Morality can be defined as a system of criteria that determine whether a specific act under conditions is moral (right) immoral (wrong) or neutral ( no moral implications). Moral codes are often derived by theologians who interrupt holy books like the bible, Qur’an, and the Torah. There conclusions are often accepted as absolute truth by believers. Unfortunately each of these books contain contradictions. Since a person’s interpretation of a holy book is heavily influenced by the interpreters culture, theologians often procure very different moral codes. An individual’s opinion on Capital Punishment is the personal moral decision of the individual.
What is the purpose of punishment? We take our lead from one major source, our parents—and they no doubt took their lead from their own parents. When your young child emulates what he just saw in a
Rambo movie, you give him a stern lecture about what is real and what is not, what is acceptable in real life and what is not. When your child tries some crazy acrobatic move off a piece of furniture and hurts himself, you might spank him to be sure that he remembers never to do it again. So when the child grows up, breaks into a home, and steals electronics, he gets caught and goes to prison. His time in prison is meant to deprive him of the freedom to go where he wants anywhere in the world, and to do what he wants when he wants. This is the punishment, and most people do learn from it. In general, no one wants to go back. But if that child grows up and murders someone for their wallet or just for fun, and they are in turn put to death, they are taught precisely nothing, because they are no longer alive to learn from it. We cannot rehabilitate a person by killing him or her.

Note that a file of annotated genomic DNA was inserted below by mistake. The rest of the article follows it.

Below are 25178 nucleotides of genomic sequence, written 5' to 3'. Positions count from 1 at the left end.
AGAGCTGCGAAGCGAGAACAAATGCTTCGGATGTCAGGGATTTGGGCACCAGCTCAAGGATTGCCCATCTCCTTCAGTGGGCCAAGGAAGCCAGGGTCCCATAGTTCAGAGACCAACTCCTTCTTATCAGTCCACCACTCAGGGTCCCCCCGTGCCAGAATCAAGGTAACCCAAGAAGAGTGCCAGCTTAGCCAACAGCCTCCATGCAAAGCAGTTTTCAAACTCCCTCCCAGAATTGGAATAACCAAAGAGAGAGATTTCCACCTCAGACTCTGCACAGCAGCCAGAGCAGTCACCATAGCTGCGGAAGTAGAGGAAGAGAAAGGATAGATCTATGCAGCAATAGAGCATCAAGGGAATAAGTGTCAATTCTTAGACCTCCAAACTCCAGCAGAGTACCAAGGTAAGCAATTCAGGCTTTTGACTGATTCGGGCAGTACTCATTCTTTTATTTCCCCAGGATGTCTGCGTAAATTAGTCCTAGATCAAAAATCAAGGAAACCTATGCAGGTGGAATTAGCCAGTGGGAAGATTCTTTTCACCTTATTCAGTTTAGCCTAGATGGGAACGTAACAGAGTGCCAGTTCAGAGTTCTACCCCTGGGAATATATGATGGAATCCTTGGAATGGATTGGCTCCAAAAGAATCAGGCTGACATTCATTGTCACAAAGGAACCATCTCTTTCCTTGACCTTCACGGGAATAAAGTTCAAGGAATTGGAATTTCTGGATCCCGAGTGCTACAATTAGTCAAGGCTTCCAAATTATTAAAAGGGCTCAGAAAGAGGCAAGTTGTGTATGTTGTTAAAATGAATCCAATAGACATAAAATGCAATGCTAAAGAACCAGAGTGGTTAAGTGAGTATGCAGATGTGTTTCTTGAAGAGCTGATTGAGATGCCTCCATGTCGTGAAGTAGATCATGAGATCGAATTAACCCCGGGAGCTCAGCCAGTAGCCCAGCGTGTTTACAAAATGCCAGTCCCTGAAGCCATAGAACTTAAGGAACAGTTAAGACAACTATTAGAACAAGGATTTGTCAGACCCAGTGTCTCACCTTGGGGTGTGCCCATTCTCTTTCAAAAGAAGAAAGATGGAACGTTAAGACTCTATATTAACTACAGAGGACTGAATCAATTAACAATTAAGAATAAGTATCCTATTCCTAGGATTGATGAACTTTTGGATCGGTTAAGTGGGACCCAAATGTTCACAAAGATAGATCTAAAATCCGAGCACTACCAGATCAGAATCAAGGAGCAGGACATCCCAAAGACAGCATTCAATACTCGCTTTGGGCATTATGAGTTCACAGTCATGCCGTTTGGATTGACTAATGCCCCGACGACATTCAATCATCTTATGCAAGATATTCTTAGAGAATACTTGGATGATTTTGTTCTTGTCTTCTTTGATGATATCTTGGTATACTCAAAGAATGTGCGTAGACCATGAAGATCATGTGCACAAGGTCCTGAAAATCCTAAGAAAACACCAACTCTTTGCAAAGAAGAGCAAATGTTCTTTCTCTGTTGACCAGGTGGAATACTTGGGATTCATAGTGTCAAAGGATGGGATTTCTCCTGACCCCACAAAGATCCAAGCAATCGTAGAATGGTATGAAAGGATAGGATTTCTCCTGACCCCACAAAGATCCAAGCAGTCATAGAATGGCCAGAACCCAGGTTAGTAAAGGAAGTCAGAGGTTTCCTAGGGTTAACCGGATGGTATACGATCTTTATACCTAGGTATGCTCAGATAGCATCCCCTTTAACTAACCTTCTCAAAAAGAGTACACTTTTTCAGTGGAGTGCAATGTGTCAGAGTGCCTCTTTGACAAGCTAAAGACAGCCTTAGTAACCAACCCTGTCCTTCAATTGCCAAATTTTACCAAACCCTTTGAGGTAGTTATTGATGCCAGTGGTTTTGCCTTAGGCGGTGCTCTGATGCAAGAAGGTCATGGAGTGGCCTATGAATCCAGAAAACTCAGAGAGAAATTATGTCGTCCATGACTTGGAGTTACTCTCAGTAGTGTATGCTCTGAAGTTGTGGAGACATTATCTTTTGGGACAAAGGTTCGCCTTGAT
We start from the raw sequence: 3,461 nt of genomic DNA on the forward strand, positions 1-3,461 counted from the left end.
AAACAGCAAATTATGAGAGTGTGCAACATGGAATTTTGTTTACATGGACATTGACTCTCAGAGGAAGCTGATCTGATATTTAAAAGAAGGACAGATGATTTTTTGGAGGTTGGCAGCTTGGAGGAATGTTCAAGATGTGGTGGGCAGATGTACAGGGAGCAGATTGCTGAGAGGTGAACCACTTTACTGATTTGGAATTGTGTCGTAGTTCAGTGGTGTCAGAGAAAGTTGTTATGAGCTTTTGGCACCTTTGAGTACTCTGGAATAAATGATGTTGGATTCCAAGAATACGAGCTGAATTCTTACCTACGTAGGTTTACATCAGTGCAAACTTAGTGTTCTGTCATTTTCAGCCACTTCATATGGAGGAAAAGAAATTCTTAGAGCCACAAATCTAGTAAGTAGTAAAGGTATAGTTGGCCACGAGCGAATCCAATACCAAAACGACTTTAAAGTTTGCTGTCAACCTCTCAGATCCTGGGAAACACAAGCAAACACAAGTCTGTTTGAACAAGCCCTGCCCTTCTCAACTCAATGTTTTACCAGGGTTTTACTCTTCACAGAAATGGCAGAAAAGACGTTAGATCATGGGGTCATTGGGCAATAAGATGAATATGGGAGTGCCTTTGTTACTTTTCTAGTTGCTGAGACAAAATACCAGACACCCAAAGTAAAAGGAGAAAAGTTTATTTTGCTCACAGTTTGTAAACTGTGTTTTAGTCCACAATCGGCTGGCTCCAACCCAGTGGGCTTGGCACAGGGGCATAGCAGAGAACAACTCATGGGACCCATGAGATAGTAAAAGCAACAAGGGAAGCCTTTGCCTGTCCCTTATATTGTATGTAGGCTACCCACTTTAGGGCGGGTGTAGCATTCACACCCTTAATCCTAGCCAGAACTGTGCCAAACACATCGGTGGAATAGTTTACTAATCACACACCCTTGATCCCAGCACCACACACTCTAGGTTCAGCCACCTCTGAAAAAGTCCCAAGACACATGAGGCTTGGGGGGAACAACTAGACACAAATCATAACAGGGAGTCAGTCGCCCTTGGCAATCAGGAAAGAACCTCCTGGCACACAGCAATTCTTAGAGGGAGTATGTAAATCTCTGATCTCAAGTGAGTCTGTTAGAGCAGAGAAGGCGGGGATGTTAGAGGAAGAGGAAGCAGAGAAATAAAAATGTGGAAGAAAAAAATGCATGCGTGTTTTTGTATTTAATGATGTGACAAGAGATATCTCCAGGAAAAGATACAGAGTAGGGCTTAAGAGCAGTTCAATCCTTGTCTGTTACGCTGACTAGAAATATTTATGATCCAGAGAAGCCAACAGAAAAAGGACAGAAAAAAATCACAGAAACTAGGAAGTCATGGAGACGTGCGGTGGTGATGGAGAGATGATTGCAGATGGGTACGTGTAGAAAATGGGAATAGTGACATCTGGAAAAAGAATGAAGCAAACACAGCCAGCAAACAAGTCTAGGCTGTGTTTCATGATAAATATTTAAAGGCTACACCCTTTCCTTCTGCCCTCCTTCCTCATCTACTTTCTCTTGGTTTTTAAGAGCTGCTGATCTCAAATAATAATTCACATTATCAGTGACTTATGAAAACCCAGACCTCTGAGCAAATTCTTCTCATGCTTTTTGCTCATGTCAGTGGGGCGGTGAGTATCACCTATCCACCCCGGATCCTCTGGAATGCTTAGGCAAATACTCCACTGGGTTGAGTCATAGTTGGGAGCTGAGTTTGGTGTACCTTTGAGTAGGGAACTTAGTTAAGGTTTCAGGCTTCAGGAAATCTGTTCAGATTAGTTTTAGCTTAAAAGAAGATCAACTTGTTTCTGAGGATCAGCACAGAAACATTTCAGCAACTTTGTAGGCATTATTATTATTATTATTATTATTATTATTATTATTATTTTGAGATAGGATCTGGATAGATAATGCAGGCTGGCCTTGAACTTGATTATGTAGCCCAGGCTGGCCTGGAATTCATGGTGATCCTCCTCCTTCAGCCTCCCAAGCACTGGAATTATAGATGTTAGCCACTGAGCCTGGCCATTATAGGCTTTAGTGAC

Nevertheless, if would-be criminals know undoubtedly that they will be put to death should they murder with premeditation, very many of them are much less inclined to commit murder. Whether or not would-be criminals are wary of committing the worst crime is an important—and probably impossible—question to answer. Murder still happens very frequently. So some criminals disregard this warning for various reasons. But the fact does remain that many criminals who ride the fence on committing murder ultimately decide to spare the victim’s life. In a larger sense, capital punishment is the ultimate warning against all crimes. If the criminal knows that the justice system will not stop at putting him to death, then the system appears more draconian to him. Hence, he is less inclined to break and enter. He may have no intention of killing anyone in the process of robbing them, but is much more apprehensive about the possibility if he knows he will be executed. Thus, there is a better chance that he will not break and enter in the first place.
It is strange that a nation would denounce the practice of murder by committing the very same act. By doing so, we’re essentially championing the right to life by taking it from others. True—as a whole, we are not murderers, and understandably refuse to be placed in the same category as someone like Ted
Bundy. But to many opponents of the death penalty, even Ted Bundy should have been given life without parole. The fact that he murdered at least thirty people for the mere reason that he enjoyed doing it—has no bearing on the hypocrisy, the flagrant dishonesty, of the declaration that such a person deserves to be killed because he had no right to kill. If the goal of any punishment, as stated above, is to teach us those things we should not do, then the justice system should more adequately teach the
criminality of killing by refusing to partake in it? Lawyers could think of, all in an attempt to spare him execution. He “defended” himself in prison interviews by blaming pornography for causing his uncontrollable teenage libido, and for causing him to think of